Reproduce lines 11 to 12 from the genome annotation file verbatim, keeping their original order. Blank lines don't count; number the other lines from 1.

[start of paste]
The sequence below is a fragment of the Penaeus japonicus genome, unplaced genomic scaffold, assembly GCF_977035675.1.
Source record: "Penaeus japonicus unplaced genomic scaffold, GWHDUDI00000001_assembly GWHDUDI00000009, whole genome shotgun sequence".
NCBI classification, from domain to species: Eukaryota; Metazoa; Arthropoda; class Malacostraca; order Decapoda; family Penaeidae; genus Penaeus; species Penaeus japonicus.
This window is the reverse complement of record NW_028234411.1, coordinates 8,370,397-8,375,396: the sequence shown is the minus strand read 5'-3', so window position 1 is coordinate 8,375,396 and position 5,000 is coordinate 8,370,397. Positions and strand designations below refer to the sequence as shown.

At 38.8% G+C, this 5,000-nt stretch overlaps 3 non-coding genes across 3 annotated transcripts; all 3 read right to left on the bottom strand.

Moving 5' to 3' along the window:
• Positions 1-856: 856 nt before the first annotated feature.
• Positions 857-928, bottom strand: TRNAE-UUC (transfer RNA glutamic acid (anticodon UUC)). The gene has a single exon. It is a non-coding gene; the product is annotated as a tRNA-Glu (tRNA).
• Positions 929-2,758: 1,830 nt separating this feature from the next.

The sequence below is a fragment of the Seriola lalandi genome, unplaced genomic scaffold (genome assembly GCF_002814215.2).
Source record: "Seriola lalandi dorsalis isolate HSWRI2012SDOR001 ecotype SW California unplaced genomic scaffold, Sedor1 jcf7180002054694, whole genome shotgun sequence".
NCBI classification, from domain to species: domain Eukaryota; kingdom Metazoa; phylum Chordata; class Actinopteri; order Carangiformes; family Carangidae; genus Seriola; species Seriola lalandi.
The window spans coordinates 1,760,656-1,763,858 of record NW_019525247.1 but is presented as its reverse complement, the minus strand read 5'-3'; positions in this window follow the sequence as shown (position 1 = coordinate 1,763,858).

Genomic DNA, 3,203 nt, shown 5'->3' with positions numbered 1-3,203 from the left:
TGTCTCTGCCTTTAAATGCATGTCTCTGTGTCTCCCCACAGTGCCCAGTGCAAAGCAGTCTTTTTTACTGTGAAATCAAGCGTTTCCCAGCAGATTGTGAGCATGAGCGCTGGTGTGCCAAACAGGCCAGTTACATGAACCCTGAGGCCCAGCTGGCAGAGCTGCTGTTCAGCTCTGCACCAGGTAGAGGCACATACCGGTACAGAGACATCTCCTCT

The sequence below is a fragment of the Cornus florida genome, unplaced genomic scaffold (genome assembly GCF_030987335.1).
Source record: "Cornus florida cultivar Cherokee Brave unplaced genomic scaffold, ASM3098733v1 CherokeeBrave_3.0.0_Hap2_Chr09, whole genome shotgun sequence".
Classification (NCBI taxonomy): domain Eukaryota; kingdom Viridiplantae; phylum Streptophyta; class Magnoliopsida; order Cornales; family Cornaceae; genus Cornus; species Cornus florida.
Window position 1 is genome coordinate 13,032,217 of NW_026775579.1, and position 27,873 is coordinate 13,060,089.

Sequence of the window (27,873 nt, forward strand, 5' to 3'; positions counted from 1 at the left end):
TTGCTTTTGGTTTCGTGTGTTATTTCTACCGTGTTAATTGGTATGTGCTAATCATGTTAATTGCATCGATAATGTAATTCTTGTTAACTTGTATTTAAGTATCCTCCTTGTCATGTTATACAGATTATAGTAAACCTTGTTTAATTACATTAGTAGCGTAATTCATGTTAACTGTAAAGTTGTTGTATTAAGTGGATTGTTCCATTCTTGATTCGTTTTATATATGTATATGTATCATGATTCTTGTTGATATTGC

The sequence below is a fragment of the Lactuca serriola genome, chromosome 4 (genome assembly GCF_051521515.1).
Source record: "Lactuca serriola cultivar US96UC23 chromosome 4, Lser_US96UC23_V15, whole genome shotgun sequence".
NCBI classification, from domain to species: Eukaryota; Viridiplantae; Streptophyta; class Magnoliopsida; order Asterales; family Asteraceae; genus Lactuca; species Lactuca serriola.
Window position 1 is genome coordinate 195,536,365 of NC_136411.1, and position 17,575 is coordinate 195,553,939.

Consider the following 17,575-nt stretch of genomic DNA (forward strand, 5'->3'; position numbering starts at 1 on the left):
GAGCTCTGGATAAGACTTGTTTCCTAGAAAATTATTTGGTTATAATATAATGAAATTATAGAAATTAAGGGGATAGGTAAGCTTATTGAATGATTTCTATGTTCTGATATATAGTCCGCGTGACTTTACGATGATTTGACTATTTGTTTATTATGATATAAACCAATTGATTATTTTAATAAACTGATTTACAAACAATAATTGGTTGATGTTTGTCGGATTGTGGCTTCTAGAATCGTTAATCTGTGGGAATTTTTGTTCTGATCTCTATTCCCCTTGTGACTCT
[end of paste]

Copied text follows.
Source record: "Seriola lalandi dorsalis isolate HSWRI2012SDOR001 ecotype SW California unplaced genomic scaffold, Sedor1 jcf7180002054694, whole genome shotgun sequence".
NCBI classification, from domain to species: domain Eukaryota; kingdom Metazoa; phylum Chordata; class Actinopteri; order Carangiformes; family Carangidae; genus Seriola; species Seriola lalandi.